setEnvironmentVariable DBus method for wpasupplicant
dds at google.com
Sun Jul 27 23:07:43 EDT 2008
Dan Williams <dcbw at redhat.com> writes:
> On Fri, 2008-07-25 at 23:45 +0000, Stef wrote:
>> Dan Williams wrote:
>> > I think the real fix for this is to get Gnome Keyring using D-Bus, not
>> > sockets. That needs to be done anyway. This sort of call in the
>> > supplicant seems really ugly to me.
>> Gnome Keyring supports a variety of standards and access methods for
>> various things. It sits as a bridge between a bunch of technologies,
>> some ancient and some modern.
>> In this case wpasupplicant accessing gnome-keyring PKCS#11 via which
>> is a standardized API for public key access and crypto operations. This
>> API is provided by a module.
>> Internally a socket it used to connect from the module to the
>> gnome-keyring daemon. Why isn't Dbus used for this connection? We tried
>> hard to make that work, but in the end:
> In the end you need a well-known name for how to connect to the keyring.
> The advantage with D-Bus is that you do have a well-known name to
> connect to. The disadvantage of the current system is that every app
> that wants to use Gnome Keyring needs to know the random gnome keyring
> socket path via environment variables, which is a total fail for exactly
> the reason presented in this case.
>> * DBus has a rigid locking and threading model is incompatible with
>> the threading model of PKCS#11 modules.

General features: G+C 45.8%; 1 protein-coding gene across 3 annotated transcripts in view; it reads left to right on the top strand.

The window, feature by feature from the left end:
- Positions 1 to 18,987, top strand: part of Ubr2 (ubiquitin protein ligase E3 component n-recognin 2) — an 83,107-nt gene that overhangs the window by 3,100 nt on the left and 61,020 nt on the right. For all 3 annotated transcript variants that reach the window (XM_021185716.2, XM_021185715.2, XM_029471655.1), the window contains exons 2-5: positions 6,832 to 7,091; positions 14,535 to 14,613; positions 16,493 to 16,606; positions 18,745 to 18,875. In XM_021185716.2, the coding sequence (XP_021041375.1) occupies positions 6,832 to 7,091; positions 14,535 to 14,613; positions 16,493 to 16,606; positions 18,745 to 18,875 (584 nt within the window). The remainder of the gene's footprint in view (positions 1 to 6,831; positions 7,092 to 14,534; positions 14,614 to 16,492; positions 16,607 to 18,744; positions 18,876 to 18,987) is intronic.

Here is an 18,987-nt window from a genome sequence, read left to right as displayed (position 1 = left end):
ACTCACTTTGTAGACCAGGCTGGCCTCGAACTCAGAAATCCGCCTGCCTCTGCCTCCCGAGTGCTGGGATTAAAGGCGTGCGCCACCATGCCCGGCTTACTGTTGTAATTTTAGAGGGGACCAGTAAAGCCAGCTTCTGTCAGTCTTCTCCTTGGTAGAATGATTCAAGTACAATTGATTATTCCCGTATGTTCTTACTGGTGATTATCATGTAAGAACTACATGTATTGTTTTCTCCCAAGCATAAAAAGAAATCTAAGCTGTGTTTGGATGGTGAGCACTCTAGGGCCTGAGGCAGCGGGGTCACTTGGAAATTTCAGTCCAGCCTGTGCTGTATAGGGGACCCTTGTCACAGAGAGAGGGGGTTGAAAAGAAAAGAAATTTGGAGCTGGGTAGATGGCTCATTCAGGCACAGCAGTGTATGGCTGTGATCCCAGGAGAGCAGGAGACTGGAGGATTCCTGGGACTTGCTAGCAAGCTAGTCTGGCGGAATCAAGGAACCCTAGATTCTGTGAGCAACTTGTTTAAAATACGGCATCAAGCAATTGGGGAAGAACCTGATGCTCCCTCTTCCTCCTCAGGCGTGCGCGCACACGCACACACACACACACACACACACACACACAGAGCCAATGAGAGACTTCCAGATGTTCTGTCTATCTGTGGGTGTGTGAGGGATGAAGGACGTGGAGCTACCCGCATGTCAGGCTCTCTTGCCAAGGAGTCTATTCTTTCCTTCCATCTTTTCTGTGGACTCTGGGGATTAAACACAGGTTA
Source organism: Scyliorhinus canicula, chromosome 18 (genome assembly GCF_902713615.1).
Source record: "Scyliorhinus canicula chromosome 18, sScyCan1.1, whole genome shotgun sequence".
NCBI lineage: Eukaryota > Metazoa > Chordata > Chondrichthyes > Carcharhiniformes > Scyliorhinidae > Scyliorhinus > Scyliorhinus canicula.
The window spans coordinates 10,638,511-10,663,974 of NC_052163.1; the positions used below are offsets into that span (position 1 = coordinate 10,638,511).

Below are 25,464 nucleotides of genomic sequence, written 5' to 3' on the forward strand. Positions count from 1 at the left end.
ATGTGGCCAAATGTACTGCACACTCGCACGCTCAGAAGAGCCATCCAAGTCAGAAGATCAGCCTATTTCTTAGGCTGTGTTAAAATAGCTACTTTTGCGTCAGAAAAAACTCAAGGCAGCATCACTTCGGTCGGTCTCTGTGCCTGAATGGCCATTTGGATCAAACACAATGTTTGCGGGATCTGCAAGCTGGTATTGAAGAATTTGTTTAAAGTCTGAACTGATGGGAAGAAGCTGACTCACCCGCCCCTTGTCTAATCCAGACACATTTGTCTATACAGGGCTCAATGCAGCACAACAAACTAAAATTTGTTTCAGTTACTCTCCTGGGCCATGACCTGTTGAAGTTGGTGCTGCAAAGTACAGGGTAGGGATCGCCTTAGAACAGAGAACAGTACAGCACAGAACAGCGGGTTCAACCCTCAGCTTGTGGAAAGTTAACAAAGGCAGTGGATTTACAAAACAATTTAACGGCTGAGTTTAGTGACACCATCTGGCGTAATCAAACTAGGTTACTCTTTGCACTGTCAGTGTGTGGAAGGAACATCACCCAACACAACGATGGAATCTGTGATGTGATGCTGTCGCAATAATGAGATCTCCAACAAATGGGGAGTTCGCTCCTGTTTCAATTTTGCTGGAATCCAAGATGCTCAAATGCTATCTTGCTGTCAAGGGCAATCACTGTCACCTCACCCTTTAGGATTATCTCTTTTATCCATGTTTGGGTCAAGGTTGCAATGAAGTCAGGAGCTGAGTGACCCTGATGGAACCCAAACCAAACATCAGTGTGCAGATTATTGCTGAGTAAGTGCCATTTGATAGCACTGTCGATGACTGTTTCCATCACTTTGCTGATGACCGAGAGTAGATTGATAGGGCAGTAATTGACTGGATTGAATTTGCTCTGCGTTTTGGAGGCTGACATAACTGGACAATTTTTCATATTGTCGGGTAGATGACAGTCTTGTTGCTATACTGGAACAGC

>> * DBus provides no credentials information on who the other side of the
>> caller is.
> What kind of credentials are needed here? You'll get at least the uid
> of the caller via SO_PEERCRED. Any other credentials need would be
> passed inside the D-Bus message just like they are probably passed
> around inside PKCS11 somewhere.
>> This just isn't what DBus is designed for. This was discussed on the
>> DBus mailing list.
>> On the other hand, certain parts of gnome-keyring are exposed via DBus.
>> And you can get the appropriate socket path for the current user
>> session, via DBus.
> Good! That should solve this issue then. The only reason to pass
> random environment variables through the supplicant was to set the
> keyring path IIRC. It should be pretty easy to get that path inside the
> supplicant's PCKS11 code without having to resort to having the user
> agent push down the environment variable array. We may need to invent
> another command to tell the supplicant about the user we're requesting
> credentials for of course.
No, we should not need to invent another command to tell the supplicant
about the user we're requesting credentials for. Cryptoki does not care
about users and we should impose on cryptoki implementations that could
be used with supplicants via NM. But, gnome-keyring as a cryptoki
provider is special in that it cares about the user it is operating on
Since the plan is already to have NM (or another cryptoki agent) get the
gnome-keyring socket over DBus and pass that to the supplicant for its
initialization args to the cryptoki module, could gnome-keyring also
provide an API to get a hashed nonce that would also be used in the
cryptoki init args in order to authorize the access on behalf of the
user who retrieved the nonce? So, the init args to gnome-keyring's
cryptoki implementation would look like
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